Yet, it’s inevitable that your lead time will grow as your code base gets larger. The more parts you have, the more interconnections you have. This grows exponentially, unless each part has it’s own set of tests.
Tests keep your lead time linear. They’re an insurance policy. If customers do request a particular feature, with relatively high level of confidence, you can give them what they want without breaking anything else. That new feature is contained behind a test suite, so you don’t need to worry your pretty little face about that.
Imagine a big company being as nimble as a startup. Most of the real life examples have famously large test suites. In addition to massive test suites, Google even wrote and open-sourced their own testing framework.
If you can minimize lead time, that tends to put a lot of upward pressure on revenues (that’s a good thing). At this point, we aren’t just talking about containing costs, we’re talking about earning more revenue. Generating new business. To be blunt, this is what all of your costs are subtracted from when calculating profits.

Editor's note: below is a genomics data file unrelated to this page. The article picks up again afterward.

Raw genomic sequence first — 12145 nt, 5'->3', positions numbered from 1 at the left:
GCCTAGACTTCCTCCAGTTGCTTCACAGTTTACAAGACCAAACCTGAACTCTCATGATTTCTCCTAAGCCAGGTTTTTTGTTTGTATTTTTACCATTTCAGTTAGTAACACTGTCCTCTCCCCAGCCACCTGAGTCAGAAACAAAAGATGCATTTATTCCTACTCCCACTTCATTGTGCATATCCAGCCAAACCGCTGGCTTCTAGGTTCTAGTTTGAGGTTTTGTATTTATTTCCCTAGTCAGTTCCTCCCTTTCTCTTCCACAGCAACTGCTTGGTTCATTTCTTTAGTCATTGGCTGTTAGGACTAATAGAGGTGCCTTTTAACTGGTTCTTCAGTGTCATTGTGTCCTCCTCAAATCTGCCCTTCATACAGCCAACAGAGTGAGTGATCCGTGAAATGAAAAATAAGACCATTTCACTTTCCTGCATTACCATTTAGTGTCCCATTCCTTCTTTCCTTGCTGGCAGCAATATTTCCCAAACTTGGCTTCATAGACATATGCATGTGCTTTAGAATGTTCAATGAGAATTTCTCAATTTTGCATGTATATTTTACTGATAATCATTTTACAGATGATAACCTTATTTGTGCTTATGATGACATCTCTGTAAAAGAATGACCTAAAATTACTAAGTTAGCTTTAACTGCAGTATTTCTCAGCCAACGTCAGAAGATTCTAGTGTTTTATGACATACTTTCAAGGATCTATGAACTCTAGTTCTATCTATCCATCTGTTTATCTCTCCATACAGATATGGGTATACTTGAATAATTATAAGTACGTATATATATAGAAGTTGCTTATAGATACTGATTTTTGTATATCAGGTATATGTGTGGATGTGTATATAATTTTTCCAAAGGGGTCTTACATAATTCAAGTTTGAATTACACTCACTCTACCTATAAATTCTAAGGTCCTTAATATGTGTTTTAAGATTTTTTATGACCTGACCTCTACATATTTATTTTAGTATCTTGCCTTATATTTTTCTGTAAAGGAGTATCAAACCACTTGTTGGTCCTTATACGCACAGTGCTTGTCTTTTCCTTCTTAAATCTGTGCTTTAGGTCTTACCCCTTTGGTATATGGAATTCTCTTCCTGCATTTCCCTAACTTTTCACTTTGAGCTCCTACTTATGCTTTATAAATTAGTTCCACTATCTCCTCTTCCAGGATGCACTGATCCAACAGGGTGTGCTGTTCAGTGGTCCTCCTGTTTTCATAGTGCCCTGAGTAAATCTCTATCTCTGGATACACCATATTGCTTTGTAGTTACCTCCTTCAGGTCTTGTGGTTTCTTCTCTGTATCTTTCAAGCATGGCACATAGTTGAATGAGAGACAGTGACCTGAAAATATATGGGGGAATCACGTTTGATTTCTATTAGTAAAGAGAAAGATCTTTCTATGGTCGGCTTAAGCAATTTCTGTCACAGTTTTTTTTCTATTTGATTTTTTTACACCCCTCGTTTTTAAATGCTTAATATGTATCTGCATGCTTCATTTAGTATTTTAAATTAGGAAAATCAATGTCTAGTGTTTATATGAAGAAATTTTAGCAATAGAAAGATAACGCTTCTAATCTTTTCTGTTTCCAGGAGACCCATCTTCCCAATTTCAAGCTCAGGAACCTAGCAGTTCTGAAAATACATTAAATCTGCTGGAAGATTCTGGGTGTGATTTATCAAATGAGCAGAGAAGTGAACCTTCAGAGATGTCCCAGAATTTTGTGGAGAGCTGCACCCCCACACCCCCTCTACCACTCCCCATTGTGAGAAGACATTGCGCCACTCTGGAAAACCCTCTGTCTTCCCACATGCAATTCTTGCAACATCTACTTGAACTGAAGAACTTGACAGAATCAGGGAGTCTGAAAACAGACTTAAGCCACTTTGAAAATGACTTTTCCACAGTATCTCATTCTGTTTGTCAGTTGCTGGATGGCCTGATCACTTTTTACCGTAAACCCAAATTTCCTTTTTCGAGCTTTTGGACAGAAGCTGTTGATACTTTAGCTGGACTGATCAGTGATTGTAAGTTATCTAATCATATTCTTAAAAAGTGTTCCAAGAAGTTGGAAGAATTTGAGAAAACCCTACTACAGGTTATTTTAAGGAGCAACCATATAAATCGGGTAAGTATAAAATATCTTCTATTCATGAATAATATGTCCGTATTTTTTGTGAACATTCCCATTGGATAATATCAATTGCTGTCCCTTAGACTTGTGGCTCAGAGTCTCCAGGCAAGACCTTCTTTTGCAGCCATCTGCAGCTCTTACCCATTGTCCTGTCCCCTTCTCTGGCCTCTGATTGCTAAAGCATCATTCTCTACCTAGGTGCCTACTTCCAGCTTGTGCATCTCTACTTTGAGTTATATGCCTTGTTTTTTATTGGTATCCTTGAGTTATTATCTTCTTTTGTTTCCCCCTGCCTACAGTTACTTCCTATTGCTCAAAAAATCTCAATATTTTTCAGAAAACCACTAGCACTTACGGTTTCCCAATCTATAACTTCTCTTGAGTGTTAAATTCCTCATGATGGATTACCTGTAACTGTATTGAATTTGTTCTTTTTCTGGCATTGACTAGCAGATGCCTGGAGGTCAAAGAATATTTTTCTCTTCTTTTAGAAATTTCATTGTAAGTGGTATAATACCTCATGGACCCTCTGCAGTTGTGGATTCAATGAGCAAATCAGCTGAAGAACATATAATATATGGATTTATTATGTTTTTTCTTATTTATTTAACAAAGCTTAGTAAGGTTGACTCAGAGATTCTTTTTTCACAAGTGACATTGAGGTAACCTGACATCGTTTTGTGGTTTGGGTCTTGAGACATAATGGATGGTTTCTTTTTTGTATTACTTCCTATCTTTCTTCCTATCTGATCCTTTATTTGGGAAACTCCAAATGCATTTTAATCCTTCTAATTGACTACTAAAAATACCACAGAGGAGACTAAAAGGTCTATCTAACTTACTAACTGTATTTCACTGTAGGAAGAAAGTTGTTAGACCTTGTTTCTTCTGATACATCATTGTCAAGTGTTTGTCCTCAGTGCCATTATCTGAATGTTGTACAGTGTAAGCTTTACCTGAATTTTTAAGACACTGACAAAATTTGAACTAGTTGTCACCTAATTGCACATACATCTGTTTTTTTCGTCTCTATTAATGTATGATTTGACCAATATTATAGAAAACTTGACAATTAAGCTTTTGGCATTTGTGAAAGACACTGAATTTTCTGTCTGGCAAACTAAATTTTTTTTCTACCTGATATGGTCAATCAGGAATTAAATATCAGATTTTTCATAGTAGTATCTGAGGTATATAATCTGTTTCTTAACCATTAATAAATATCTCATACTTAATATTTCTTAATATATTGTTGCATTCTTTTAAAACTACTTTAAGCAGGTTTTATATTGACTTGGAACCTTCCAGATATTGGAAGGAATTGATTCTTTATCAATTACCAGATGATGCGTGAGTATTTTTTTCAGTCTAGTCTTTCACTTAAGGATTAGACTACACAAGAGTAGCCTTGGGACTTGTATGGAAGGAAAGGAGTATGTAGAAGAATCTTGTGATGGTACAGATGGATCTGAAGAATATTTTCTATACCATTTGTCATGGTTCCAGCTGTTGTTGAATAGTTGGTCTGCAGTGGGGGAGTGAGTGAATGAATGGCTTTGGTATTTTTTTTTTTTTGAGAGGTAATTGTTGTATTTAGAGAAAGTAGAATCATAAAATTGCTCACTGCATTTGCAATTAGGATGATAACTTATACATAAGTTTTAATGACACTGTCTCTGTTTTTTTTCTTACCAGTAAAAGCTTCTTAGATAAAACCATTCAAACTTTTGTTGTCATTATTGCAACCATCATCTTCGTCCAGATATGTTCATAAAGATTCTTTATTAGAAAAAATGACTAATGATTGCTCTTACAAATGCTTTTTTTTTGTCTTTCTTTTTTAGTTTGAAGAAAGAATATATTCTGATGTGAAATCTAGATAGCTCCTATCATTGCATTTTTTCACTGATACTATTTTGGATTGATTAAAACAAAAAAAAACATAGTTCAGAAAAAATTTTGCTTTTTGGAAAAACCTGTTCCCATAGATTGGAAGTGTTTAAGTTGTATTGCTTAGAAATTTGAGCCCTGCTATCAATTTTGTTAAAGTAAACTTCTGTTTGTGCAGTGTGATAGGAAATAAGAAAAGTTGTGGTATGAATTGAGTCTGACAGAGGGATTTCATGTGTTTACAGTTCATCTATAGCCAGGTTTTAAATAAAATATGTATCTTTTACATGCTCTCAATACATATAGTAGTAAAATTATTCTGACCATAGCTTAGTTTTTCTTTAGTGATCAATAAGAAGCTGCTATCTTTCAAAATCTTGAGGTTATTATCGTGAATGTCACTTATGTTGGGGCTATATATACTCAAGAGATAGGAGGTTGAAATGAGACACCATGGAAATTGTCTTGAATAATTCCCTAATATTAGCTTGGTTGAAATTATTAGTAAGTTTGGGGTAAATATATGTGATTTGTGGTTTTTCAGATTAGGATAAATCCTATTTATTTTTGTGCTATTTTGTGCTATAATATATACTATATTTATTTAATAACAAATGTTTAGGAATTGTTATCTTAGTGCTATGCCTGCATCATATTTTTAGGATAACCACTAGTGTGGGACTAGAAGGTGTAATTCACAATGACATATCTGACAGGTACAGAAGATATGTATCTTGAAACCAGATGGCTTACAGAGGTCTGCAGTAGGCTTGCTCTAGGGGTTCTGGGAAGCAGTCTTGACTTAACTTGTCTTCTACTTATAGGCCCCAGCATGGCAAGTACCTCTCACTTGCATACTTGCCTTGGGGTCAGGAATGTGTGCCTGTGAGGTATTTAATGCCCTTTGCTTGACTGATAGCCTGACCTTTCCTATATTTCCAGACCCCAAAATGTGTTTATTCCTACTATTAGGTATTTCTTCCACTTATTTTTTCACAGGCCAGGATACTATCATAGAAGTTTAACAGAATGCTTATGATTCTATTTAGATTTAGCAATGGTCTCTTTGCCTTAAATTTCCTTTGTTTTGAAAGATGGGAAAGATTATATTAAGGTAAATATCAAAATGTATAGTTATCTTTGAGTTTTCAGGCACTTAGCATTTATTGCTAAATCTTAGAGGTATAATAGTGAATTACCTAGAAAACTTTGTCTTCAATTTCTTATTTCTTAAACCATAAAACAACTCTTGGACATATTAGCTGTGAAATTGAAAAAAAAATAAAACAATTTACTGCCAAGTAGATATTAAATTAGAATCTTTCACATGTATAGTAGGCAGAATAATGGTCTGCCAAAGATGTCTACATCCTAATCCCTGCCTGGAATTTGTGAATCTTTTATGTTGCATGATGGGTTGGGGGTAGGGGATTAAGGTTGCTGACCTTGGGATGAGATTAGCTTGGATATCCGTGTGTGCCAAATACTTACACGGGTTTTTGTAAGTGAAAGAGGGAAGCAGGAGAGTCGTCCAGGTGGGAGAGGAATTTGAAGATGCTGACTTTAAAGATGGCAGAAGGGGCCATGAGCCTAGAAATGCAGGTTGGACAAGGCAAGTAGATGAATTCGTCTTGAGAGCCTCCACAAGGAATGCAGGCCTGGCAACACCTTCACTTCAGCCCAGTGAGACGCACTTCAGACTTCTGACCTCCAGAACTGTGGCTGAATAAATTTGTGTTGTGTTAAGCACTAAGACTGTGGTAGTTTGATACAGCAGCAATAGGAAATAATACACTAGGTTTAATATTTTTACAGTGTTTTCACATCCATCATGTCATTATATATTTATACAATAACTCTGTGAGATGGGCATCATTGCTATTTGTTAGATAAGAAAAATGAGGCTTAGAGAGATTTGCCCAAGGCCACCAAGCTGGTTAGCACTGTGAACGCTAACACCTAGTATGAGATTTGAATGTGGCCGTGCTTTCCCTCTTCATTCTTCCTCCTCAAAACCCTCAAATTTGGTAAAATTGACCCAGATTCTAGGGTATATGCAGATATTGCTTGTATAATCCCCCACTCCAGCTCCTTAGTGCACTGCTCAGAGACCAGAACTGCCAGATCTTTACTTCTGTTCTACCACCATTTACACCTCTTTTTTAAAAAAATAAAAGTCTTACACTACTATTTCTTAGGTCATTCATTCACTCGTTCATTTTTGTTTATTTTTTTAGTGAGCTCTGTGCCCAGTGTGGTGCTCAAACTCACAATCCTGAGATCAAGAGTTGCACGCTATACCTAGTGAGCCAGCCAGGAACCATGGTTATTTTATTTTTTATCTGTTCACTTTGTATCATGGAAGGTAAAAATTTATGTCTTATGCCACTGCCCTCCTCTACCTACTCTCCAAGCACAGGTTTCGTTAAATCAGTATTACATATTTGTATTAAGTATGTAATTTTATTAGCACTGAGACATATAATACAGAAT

The investment that pays for itself
As with any business decision, deciding to build an automated test suite is an investment. Depending on the details, it will take your geeks some time to build this automated test thingy. There is a lot more to automated testing than well-intentioned “software craftsmanship”. At the same time, you can be sure to reap significant bottom line benefits in an existing software product business.
Even if users are clamoring for new features, dedicating some time to creating automated test suites will eventually make your product more profitable. The trick is to focus your testing efforts on areas where you expect to get high pay-offs. Prioritize these efforts rigorously, to make sure that this test suite pays for itself each time you release.